Founded by Drew Pearson 1932
The China quest for hegemony
By Douglas Cohn and Eleanor Clift
WASHINGTON – Even though they were unarmed, still it was a bold move for President Obama to order B-52 bombers into air space that the Chinese government had declared off limits to foreign aircraft unless they provide identification and remain in constant communication. The B-52s ignored the regulations, and were not challenged. But U.S. commercial airliners complied, filing their flight plans with the Chinese authorities and creating confusion over exactly what policy the Obama administration wishes to adopt in its dealings with the Chinese.
Vice President Biden happened to be in the region as this confrontation unfolded. It was a long planned trip to Asia, part of the administration’s much touted “pivot” to Asia, and away from the Middle East. The last thing the administration wants is a Cold War with the Chinese which is why the mixed message – B-52s on the one hand; compliant American airlines on the other.
The air space in question is over a set of uninhabited islands that are described uncharitably as a bunch of rocks. Both China and its longtime rival Japan claim sovereignty. The U.S. doesn’t take a position on which country has the better claim, but the U.S. is bound by treaty to defend its ally Japan. Why China sought to elevate the longstanding dispute over the islands to the point where the Obama administration felt it had to act is a mystery.
Possibly there is oil in those waters, but more likely China is flexing its muscles and sending a message to the U.S. to back off on that pivot to Asia. The Obama administration is engaged in trade negotiations with Vietnam and pushing for a renewed presence in the Philippines. These moves make China’s leaders uneasy, and now that they’re the world’s second largest economy, surpassing Japan and second only to the U.S., they want to assert themselves in the world. Asia is a region subject to their sway as they see it, and they’re not going to roll over for the U.S. on the subject of quest for hegemony.
The challenge now for the U.S. is how to get China to back down without their leaders losing face. The White House through Biden has conveyed the heightened risk to air traffic in the disputed area, which is described as the hub of global commerce. No one wants a repeat of what happened in 1983 when a Soviet fighter jet shot down a Korean passenger airliner that had strayed into Russian airspace in the Sea of Japan. All 269 passengers and crew were killed, including a member of Congress, Rep. Larry McDonald, a Democrat from Georgia.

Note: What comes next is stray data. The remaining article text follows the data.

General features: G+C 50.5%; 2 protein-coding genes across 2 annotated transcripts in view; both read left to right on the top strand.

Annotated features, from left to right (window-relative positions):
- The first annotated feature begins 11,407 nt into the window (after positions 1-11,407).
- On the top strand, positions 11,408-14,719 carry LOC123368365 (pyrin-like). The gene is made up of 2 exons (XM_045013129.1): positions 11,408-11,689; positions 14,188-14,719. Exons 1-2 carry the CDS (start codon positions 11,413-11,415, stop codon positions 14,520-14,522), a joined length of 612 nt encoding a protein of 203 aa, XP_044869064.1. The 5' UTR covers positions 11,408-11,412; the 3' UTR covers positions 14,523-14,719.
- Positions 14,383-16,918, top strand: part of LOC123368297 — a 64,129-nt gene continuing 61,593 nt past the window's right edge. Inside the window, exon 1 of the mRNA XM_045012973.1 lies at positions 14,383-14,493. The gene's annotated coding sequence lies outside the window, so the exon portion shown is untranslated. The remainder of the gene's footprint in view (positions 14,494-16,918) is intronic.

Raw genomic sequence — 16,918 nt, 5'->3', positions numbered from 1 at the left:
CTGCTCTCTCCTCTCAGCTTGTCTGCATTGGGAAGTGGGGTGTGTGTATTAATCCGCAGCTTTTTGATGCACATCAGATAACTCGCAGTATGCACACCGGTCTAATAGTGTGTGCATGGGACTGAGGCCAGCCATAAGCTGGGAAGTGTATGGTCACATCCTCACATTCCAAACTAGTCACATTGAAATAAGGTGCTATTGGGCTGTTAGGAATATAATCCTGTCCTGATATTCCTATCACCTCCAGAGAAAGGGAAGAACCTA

The hope is that China and Japan will both choose to back away from additional confrontation that could escalate in ways neither country is prepared to handle. Japan may look like an easy target to the newly emboldened China, which has built up its military along with its economy. But if Japan decided to send troops and occupy the islands in question, China could be forced to repel them with missiles and war planes, a scary scenario that neither side wants to set in motion.
The best outcome to the current impasse would be a repeat of what happened in 1960, when Quemoy and Matsu, two islands off the coast of China, became the centerpiece of the presidential campaign between Richard Nixon and John F. Kennedy. The islands were a pawn between the Chinese Communists on the mainland, and the Chinese nationalists who had fled to Taiwan, and they became a symbol of Cold War tensions in the ’60 campaign. Kennedy maintained they were not critical to the defense of Taiwan while Nixon said they were essential to freedom and must be defended against the Communists. Kennedy’s election defused the issue in the same way that cooler heads might prevail today if the Obama administration can find the right conditions for a rival emerging superpower to save face.
© 2013 U.S. News Syndicate, Inc.
Distributed by U.S. News Syndicate, Inc.
END WASHINGTON MERRY-GO-ROUND